At Drink Tank, we think a lot about what it means to be a good host. When we bring people together to solve problems we want them to feel comfortable, equipped and excited to work with new people. (This happens to be something we have in common with Google, who has been super focused on “Psychological Safety” lately/wisely.) This week we had the opportunity to meet with two of Chicago’s experts on hospitality – Chef Charles Webb and Alexios Milioulis. We asked them how they make people feel welcome, here's what they had to say: 

By understanding their needs/wants before hand, and how to exceed them. Giving them a warm experience from beginning to the end-  how they are greeted, the energy that flows in the space, "the psychology of place," putting them at ease as well. You need to guide them through their experience and journey-  food, beverage, lighting, music, ambience all play huge roles but ultimately it comes down to how people interact, and communicate on those levels. - Charles Webb


Little things set the tone for how people are going to take a dining experience. The fact is they could have a negative experience with the whole restaurant because the hostess was short with them, and that actually overshadows the truth behind the service they get from the server or what they’re tasting. First impressions are everything, but from there I like to identify who’s sitting down, what they're ordering, what they’re drinking. Anything and everything I want to know about them because next time they come in, maybe I’ll surprise them with their favorite drink. That sets you at a bar higher than most places because you’re not just doing the norm, you’re doing something that’s unexpected. - Alexios Milioulis, Hospitality Director for Dineamic Hospitality Group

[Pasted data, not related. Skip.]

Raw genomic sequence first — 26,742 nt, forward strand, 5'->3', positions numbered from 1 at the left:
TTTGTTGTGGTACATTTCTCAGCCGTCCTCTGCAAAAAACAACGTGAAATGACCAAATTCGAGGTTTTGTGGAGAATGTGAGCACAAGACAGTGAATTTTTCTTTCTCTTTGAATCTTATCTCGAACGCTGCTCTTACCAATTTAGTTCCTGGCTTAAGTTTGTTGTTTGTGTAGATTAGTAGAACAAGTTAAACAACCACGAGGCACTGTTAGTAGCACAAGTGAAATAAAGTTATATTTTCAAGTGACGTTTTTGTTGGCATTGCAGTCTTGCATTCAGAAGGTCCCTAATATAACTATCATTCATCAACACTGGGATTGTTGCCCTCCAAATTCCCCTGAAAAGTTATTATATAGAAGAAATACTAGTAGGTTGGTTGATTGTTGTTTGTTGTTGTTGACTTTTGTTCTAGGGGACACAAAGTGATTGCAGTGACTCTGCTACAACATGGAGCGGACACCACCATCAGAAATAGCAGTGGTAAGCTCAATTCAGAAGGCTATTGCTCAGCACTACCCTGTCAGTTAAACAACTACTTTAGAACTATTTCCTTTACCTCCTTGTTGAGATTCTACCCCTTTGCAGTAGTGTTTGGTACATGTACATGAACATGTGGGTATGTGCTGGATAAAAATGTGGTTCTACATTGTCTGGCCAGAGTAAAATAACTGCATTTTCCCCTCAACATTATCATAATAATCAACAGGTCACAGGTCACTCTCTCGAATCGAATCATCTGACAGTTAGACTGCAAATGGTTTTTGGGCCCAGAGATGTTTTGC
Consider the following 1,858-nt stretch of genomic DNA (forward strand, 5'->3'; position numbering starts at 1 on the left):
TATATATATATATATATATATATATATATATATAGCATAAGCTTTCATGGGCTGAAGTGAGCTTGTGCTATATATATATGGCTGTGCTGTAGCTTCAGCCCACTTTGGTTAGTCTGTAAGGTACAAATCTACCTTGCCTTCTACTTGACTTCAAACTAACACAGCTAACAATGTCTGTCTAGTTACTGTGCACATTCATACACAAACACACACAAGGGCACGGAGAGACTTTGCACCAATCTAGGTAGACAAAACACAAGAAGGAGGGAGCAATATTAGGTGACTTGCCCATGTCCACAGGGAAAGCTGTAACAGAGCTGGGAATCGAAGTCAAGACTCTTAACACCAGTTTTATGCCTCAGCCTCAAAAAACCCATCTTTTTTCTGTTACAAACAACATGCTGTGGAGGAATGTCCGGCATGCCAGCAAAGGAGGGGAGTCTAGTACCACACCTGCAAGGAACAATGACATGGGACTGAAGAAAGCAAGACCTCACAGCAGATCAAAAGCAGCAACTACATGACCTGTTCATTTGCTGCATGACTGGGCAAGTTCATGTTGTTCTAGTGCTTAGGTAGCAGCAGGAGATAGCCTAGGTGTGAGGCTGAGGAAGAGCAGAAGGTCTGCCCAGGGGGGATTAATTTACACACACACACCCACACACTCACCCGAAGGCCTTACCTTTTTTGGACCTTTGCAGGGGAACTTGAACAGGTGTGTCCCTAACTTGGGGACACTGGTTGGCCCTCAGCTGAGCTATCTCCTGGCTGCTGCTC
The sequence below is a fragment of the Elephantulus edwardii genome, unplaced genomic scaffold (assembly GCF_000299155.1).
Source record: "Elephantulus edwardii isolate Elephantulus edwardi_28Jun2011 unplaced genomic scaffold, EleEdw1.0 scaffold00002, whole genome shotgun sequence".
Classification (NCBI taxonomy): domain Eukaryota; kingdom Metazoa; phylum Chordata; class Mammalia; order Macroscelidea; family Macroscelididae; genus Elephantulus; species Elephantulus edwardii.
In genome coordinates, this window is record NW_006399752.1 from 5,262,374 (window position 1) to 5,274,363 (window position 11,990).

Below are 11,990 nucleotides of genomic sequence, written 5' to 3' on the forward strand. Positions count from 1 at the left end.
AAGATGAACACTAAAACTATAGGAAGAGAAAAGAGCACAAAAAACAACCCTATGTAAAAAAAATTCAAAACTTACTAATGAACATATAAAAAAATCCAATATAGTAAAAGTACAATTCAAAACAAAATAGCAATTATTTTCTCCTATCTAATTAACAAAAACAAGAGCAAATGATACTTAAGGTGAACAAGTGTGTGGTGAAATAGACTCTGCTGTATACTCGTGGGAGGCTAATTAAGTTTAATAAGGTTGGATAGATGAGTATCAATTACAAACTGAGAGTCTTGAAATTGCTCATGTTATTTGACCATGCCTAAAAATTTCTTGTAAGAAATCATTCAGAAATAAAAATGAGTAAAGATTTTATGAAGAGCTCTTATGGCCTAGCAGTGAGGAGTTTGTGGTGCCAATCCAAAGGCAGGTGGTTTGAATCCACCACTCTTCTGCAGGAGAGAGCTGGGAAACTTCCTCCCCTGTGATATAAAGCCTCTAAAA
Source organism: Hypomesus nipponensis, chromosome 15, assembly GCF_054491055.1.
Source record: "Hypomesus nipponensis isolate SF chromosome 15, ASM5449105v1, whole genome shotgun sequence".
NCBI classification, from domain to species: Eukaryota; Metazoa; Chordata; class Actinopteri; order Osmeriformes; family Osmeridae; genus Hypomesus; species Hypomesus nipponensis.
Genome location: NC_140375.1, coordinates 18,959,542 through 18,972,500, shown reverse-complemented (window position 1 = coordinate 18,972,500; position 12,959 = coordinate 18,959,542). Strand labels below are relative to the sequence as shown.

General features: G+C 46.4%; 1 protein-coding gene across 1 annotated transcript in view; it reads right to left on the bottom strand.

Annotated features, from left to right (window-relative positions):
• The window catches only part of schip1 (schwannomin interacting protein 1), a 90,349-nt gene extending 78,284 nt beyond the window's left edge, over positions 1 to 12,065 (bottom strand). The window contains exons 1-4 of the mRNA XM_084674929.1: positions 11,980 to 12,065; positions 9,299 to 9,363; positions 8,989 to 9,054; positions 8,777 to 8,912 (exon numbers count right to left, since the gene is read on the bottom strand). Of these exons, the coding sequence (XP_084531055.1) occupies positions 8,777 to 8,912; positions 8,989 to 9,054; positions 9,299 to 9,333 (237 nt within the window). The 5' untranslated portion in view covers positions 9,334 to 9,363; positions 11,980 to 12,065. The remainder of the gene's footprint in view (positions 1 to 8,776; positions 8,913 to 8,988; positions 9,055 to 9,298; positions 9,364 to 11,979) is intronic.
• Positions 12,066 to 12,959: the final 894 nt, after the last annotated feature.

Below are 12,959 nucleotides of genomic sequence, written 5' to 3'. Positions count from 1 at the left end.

Once you start to look for it, you'll see examples of making people feel welcome everywhere. Here are two examples of voice and tone that inspired us lately.